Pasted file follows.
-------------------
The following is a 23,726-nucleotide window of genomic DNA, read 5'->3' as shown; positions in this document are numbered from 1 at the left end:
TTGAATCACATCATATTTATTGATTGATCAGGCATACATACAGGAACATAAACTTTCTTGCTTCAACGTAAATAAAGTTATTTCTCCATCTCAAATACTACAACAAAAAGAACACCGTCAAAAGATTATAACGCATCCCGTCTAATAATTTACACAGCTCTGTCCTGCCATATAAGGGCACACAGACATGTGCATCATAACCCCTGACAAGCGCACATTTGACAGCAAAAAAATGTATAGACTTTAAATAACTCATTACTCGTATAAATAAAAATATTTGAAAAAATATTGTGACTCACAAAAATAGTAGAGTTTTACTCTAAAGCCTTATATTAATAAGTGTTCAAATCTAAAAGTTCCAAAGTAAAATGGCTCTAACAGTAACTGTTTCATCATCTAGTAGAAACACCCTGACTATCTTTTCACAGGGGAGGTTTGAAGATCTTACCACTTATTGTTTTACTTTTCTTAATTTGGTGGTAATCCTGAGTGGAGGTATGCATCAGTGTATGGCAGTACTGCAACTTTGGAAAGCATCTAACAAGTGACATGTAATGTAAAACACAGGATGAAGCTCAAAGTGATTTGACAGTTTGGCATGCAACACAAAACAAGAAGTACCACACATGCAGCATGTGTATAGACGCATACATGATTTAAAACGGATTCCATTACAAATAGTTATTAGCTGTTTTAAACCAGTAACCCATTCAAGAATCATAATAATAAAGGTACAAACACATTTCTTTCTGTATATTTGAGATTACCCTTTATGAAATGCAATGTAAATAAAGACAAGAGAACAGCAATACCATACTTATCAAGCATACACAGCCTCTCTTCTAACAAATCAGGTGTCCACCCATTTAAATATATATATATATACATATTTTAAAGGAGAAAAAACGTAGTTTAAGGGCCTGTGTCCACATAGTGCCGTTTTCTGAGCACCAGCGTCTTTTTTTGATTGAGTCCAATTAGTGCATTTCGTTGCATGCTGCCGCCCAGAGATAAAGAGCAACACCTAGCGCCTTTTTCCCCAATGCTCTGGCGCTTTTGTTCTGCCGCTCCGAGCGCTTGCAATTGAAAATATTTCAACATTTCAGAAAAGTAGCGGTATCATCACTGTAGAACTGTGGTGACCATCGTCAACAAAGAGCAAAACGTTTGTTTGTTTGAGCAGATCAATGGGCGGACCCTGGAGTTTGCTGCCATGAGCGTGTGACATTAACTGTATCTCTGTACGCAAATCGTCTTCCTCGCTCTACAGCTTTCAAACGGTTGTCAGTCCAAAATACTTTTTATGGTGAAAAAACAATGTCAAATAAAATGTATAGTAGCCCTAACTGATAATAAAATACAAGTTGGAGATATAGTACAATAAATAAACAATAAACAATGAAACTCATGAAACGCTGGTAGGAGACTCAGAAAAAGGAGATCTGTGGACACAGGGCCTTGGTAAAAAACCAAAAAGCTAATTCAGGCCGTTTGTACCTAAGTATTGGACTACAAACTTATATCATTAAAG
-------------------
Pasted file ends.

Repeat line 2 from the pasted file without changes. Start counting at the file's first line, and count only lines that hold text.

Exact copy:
TTGAATCACATCATATTTATTGATTGATCAGGCATACATACAGGAACATAAACTTTCTTGCTTCAACGTAAATAAAGTTATTTCTCCATCTCAAATACTACAACAAAAAGAACACCGTCAAAAGATTATAACGCATCCCGTCTAATAATTTACACAGCTCTGTCCTGCCATATAAGGGCACACAGACATGTGCATCATAACCCCTGACAAGCGCACATTTGACAGCAAAAAAATGTATAGACTTTAAATAACTCATTACTCGTATAAATAAAAATATTTGAAAAAATATTGTGACTCACAAAAATAGTAGAGTTTTACTCTAAAGCCTTATATTAATAAGTGTTCAAATCTAAAAGTTCCAAAGTAAAATGGCTCTAACAGTAACTGTTTCATCATCTAGTAGAAACACCCTGACTATCTTTTCACAGGGGAGGTTTGAAGATCTTACCACTTATTGTTTTACTTTTCTTAATTTGGTGGTAATCCTGAGTGGAGGTATGCATCAGTGTATGGCAGTACTGCAACTTTGGAAAGCATCTAACAAGTGACATGTAATGTAAAACACAGGATGAAGCTCAAAGTGATTTGACAGTTTGGCATGCAACACAAAACAAGAAGTACCACACATGCAGCATGTGTATAGACGCATACATGATTTAAAACGGATTCCATTACAAATAGTTATTAGCTGTTTTAAACCAGTAACCCATTCAAGAATCATAATAATAAAGGTACAAACACATTTCTTTCTGTATATTTGAGATTACCCTTTATGAAATGCAATGTAAATAAAGACAAGAGAACAGCAATACCATACTTATCAAGCATACACAGCCTCTCTTCTAACAAATCAGGTGTCCACCCATTTAAATATATATATATATACATATTTTAAAGGAGAAAAAACGTAGTTTAAGGGCCTGTGTCCACATAGTGCCGTTTTCTGAGCACCAGCGTCTTTTTTTGATTGAGTCCAATTAGTGCATTTCGTTGCATGCTGCCGCCCAGAGATAAAGAGCAACACCTAGCGCCTTTTTCCCCAATGCTCTGGCGCTTTTGTTCTGCCGCTCCGAGCGCTTGCAATTGAAAATATTTCAACATTTCAGAAAAGTAGCGGTATCATCACTGTAGAACTGTGGTGACCATCGTCAACAAAGAGCAAAACGTTTGTTTGTTTGAGCAGATCAATGGGCGGACCCTGGAGTTTGCTGCCATGAGCGTGTGACATTAACTGTATCTCTGTACGCAAATCGTCTTCCTCGCTCTACAGCTTTCAAACGGTTGTCAGTCCAAAATACTTTTTATGGTGAAAAAACAATGTCAAATAAAATGTATAGTAGCCCTAACTGATAATAAAATACAAGTTGGAGATATAGTACAATAAATAAACAATAAACAATGAAACTCATGAAACGCTGGTAGGAGACTCAGAAAAAGGAGATCTGTGGACACAGGGCCTTGGTAAAAAACCAAAAAGCTAATTCAGGCCGTTTGTACCTAAGTATTGGACTACAAACTTATATCATTAAAG